Jo Enscoe, director of UWT Diversity Resource Center, leads discussion at the CPTC Diversity Committee event June 3.

CPTC Diversity Committee Presents ‘The Men of Atalissa’

June 16, 2014

Clover Park Technical College students viewed The New York Times documentary The Men of Atalissa in the McGavick Conference Center June 3 and discussed the film in relation to the rights of people with disabilities. The CPTC Diversity Committee chose the film, and the event was held in partnership with the University of Washington Tacoma Diversity Resource Center.

Director of the UWT Diversity Resource Center Jo Enscoe led the discussion after the film viewing.

The Men of Atalissa describes the struggles resulting from the abuse and neglect of disabled men that were traded from state schools to Henry’s Turkey Service in Atalissa, Iowa. The men lived in an old school house converted into a dormitory with poor living conditions.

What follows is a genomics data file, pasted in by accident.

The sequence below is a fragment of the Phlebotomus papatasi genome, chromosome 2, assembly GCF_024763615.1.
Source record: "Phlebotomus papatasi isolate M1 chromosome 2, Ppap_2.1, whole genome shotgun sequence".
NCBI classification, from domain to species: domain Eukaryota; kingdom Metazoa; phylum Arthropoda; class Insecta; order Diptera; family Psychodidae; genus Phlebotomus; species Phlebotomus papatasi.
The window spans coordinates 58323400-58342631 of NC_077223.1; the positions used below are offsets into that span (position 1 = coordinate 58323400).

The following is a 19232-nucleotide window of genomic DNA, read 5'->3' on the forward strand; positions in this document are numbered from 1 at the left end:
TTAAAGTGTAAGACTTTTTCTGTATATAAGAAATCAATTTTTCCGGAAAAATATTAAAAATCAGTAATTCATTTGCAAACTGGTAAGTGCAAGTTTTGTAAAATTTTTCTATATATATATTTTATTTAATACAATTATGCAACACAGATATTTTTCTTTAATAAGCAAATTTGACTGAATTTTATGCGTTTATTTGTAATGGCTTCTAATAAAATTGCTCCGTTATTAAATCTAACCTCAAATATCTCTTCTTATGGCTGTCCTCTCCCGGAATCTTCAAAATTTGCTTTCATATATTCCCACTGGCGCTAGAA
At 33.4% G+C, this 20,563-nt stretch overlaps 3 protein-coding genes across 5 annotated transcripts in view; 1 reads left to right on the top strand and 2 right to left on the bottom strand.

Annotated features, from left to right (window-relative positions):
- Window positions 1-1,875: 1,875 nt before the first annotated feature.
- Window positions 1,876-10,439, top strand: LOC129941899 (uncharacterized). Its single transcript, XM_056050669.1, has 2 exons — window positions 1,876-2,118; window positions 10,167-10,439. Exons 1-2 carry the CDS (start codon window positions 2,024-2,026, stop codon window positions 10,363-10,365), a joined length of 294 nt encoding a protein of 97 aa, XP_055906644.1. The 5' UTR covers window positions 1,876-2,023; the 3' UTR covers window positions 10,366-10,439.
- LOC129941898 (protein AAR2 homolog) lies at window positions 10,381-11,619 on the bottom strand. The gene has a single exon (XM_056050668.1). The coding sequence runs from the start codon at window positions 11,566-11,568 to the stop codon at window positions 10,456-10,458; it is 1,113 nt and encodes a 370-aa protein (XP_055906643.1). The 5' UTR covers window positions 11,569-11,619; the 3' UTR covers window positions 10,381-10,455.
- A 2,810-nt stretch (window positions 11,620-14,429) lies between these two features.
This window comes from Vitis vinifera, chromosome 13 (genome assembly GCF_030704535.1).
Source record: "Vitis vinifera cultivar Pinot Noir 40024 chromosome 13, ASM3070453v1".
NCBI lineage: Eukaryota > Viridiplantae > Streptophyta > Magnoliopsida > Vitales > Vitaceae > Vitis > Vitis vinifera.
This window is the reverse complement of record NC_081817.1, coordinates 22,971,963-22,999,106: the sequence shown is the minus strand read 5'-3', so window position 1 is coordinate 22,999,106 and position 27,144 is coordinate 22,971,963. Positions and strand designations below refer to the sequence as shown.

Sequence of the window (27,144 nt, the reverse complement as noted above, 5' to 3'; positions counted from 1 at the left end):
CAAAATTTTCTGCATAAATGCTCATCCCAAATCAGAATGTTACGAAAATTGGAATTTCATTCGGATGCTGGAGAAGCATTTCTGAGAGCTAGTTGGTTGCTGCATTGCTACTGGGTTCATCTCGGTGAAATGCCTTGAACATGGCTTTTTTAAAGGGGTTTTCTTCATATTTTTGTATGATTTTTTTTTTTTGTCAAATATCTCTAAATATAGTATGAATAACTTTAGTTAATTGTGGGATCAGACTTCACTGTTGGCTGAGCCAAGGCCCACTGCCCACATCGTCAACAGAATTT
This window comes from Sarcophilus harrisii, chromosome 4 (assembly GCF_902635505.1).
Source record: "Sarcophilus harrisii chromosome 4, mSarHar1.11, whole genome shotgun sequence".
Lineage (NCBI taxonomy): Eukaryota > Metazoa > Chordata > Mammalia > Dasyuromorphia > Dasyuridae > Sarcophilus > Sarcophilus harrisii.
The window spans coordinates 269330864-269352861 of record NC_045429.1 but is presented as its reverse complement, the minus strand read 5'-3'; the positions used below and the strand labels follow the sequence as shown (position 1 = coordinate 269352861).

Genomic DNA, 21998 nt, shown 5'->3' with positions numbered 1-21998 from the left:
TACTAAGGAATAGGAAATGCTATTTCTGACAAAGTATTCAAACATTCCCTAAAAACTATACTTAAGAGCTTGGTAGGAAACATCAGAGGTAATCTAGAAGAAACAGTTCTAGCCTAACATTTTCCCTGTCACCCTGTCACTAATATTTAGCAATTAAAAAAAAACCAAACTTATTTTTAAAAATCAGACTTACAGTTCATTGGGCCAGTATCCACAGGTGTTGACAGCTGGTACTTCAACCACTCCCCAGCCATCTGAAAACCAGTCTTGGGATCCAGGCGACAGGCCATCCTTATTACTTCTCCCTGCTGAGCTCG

A main topic of discussion proposed by Enscoe was the question “Are you your brother’s keeper?"

Several students participated in the discussion and voiced opinions about rights for people with disabilities. Students also spoke about our duty to each other to keep a watchful eye about what’s happening around us, especially when witnessing the mistreatment of people with disabilities.

“It is so relevant because it happens every day,” Enscoe said.

The men working at Henry’s Turkey Service only made about $65 a month for the 30 years they were kept on the land, the equivalent of 44 cents an hour.

Authorities first intervened in 2009 even though the men had lived in Atalissa for decades. No criminal charges have ever been filed against the owners of the plant.

Enscoe said she would like to return to CPTC to host a military/veteran awareness training in partnership with the Diversity Committee.

Share This Story

Accessibility Options